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Black Friday, Small Business Saturday and the holiday shopping season in general are always a critical time for retailers, including local merchants. That is especially true this year and businesses continue to manage the COVID pandemic and its consequences.
Shopping local — buying from stores and makers in your community — has become a catchy phrase. But this year especially, buying items that are on local store shelves or made just for you isn’t just good for the Maine economy, it may be the only way you’ll have gifts for family and friends in time for the holidays.
Supply chain woes, which include cargo ships sitting unloaded in ports, a shortage of truck drivers and a dearth of raw materials, plague many manufacturers and retailers.
The CEO of L.L. Bean recently warned that holiday shoppers should buy early to ensure what they want is available.
“Shopping early, shopping now, definitely is critical,” Stephen Smith told an audience at Husson University last week. “We will be low in inventory by the time Christmas comes around.”
Shopping local won’t eliminate all of these problems, but it can avoid some of them.
“When you shop locally from a local maker and a small business, particularly with local items, you’re cutting down on some of those issues with the national and international supply chains,” Cary Tyson of Portland Downtown told CBS affiliate WGME last week.
The message to prioritize local vendors in your holiday shopping cannot be stressed enough again this holiday season. While online and retail giants like Amazon and Walmart are doing just fine during the pandemic, many of America’s small businesses are suffering — with thousands nationwide closing their doors for good.
There is yet another reason for Maine shoppers to target their holiday spending toward local businesses when they can: Nearly half the money spent at local shops, restaurants and other businesses is recirculated locally, according to information from the American Independent Business Alliance. That’s compared with just 14 cents of every dollar spent at a big-box chain.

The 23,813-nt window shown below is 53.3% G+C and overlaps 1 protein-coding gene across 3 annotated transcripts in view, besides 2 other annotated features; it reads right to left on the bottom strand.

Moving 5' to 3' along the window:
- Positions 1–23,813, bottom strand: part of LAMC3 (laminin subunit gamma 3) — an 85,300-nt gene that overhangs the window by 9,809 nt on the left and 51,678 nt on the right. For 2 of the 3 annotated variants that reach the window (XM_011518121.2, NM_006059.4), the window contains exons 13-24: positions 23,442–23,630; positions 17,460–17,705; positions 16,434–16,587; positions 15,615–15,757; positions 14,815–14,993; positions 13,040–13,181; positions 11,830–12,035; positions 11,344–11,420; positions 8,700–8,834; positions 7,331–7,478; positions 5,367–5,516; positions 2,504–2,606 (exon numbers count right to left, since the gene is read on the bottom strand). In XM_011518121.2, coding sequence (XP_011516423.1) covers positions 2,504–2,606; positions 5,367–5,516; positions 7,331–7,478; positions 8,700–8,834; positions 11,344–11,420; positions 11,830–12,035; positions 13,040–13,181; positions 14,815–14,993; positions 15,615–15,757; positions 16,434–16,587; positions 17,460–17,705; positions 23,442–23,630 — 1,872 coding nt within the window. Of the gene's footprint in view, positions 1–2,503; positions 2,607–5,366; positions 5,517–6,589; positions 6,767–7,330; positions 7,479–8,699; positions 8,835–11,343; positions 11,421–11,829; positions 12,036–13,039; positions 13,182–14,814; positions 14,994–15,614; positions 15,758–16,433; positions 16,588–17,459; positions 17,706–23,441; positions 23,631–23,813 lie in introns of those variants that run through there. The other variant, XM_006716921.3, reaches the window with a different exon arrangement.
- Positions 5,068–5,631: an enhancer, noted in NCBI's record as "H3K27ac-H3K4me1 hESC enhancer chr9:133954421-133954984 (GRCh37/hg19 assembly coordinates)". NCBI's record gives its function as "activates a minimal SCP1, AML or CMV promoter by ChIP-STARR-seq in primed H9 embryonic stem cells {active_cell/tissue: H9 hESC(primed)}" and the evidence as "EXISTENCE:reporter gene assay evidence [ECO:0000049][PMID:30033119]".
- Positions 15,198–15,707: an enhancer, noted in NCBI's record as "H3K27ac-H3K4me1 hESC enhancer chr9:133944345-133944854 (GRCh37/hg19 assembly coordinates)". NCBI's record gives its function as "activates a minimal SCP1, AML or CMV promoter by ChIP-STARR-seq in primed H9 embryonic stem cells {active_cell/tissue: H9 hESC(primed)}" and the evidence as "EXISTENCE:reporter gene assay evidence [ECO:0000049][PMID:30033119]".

“It makes me feel so good when people come in here, because I can tell them, ‘You just supported seven small businesses by shopping here,’” Marie Stewart Harmon of the Portland shop Lisa Marie’s Made in Maine told WGME.
No matter where or when people shop in the coming weeks, they should do so as safely as possible. When shopping in person, follow public health guidelines and requirements. Don’t rush to stores in search of deals. Still avoid large crowds. Wear a mask, keep your distance from other people and keep your hands clean.
Many consumers may be more comfortable shopping online than in crowded stores. People should explore options from Maine-based online retailers. Sites like Maine Open Online and Black Owned Maine can help connect shoppers to Maine businesses from the comfort of their own home.
“Please consider buying from these merchants who are facing huge losses and a daunting future,” the Maine Open Online site reads. “Give them extra care and patience as it is likely one person packing and shipping your product.”
Shoppers should also remember that, as businesses have adapted during the pandemic, buying online and picking up in the store or using curbside pickup are often available options that allow you to support local businesses while limiting in-person contact.
Also remember this remains a tough economic time for many Americans and many Mainers. Buying gifts at such a time may not be in the cards for some people, and there is no shame in that. If you’re able to, try to reward your local businesses this holiday season by shopping small and shopping safely.